Can the catastrophizing interview technique be used to develop understanding of childhood worry?

Osleger, Ceara (2011) Can the catastrophizing interview technique be used to develop understanding of childhood worry? Doctoral thesis, University of East Anglia .

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Background: The current research-base into childhood worry is extremely limited, in part owing to the lack of appropriately validated measures of worry suitable for use with children. Although some adult measures of worry have successfully been adapted for use with children, as of yet no measure suitable for use within an experimental paradigm has been developed, meaning that the majority of the existing research is based on correlational designs and therefore does not allow exploration of causative relationships between childhood worry and other factors.
Aim: This thesis aimed to explore the use of the catastrophizing interview technique with children, with the goal of validating this technique as an experimental measure of childhood worry.
Method: A mixed methodology was employed, using both single group correlation and between group comparisons. Additionally, a qualitative aspect to the design allowed greater exploration of the interview responses given by participants. The data from 88 participants aged 9 – 11 was used for the analysis. Participants completed a number of interviewer-assisted measures of worry, verbal reasoning, verbal fluency and tendency to respond in a socially desirable manner, before completing two catastrophizing tasks.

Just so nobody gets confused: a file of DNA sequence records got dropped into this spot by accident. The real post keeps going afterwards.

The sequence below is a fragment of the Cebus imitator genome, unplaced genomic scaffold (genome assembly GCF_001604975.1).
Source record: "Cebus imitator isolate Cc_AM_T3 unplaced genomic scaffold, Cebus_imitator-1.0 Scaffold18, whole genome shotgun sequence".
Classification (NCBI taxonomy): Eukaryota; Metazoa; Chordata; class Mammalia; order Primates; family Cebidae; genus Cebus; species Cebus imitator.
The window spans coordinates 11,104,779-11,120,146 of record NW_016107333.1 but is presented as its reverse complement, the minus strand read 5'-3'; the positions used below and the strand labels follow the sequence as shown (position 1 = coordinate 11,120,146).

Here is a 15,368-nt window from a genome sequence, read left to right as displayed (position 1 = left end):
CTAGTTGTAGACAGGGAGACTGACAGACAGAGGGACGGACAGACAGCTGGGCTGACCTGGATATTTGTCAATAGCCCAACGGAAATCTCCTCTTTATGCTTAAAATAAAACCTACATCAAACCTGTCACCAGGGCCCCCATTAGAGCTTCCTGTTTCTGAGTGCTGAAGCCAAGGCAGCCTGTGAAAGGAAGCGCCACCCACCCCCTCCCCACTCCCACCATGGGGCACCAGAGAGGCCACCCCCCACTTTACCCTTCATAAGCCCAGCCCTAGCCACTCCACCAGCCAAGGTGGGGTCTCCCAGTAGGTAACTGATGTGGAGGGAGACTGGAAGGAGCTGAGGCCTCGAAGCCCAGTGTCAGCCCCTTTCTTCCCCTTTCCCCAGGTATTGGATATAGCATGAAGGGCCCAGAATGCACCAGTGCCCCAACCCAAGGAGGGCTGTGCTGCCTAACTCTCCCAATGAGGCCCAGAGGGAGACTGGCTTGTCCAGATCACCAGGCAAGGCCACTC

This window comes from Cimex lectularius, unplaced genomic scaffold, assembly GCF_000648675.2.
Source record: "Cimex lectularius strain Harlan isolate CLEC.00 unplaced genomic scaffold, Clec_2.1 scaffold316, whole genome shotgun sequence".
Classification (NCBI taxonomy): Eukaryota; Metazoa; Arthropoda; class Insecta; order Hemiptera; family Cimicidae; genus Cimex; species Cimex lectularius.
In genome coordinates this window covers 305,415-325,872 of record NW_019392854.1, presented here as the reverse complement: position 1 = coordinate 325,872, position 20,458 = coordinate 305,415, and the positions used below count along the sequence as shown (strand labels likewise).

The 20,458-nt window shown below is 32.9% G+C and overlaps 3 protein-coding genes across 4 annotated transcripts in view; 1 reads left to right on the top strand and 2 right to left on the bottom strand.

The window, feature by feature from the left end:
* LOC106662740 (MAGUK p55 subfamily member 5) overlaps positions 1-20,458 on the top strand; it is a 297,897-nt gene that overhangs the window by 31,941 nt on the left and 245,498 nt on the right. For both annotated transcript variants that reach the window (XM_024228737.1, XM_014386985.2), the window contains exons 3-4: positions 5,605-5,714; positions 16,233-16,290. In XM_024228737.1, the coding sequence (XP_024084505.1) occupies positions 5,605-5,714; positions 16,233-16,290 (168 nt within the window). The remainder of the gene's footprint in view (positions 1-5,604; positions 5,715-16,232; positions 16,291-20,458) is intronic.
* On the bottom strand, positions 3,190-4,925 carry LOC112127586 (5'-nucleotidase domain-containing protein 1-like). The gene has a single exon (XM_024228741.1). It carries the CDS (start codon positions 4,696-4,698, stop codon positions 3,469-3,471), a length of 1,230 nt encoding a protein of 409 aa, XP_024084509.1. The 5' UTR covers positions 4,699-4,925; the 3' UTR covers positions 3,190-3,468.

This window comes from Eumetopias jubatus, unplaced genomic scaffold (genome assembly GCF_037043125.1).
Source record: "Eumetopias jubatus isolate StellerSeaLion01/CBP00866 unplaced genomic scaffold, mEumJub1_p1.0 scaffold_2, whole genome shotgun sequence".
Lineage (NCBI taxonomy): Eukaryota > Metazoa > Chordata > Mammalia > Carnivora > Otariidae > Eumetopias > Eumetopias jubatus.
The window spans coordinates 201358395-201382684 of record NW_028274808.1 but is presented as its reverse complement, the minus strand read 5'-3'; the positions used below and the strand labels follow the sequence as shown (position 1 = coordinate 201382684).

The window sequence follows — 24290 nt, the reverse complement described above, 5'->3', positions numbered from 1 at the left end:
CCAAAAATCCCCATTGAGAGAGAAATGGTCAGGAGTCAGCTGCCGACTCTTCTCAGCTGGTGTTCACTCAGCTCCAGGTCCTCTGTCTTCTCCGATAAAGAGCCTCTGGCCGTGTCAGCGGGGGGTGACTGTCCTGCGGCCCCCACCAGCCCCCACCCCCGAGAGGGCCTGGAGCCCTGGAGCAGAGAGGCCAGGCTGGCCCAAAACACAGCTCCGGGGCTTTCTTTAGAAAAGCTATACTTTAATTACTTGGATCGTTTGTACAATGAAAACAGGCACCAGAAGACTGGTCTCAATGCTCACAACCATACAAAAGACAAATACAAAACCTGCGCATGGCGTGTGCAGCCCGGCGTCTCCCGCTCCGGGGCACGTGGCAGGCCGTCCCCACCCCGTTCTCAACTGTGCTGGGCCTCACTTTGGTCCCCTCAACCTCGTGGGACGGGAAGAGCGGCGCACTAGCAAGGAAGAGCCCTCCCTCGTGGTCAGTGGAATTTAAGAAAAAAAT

Results: Limited evidence was found for a relationship between the catastrophizing interview responses and tendency to worry. However, when confounding variables such as verbal ability were controlled, a relationship between the number of steps generated using the interview and tendency to worry was found. Additionally, high worriers were more likely to respond in an extreme or circular manner, than low worriers.
Discussion: Although this study found limited support for using the catastrophizing interview technique with children, there were a number of methodological issues with the study design that may have affected results. Given the need for a greater understanding of the processes of childhood worry, further exploration of using the catastrophizing interview technique is warranted.

Item Type: Thesis (Doctoral)
Faculty \ School: Faculty of Medicine and Health Sciences > Norwich Medical School
Depositing User: Users 2593 not found.
Date Deposited: 09 Mar 2015 16:29
Last Modified: 09 Mar 2015 16:29


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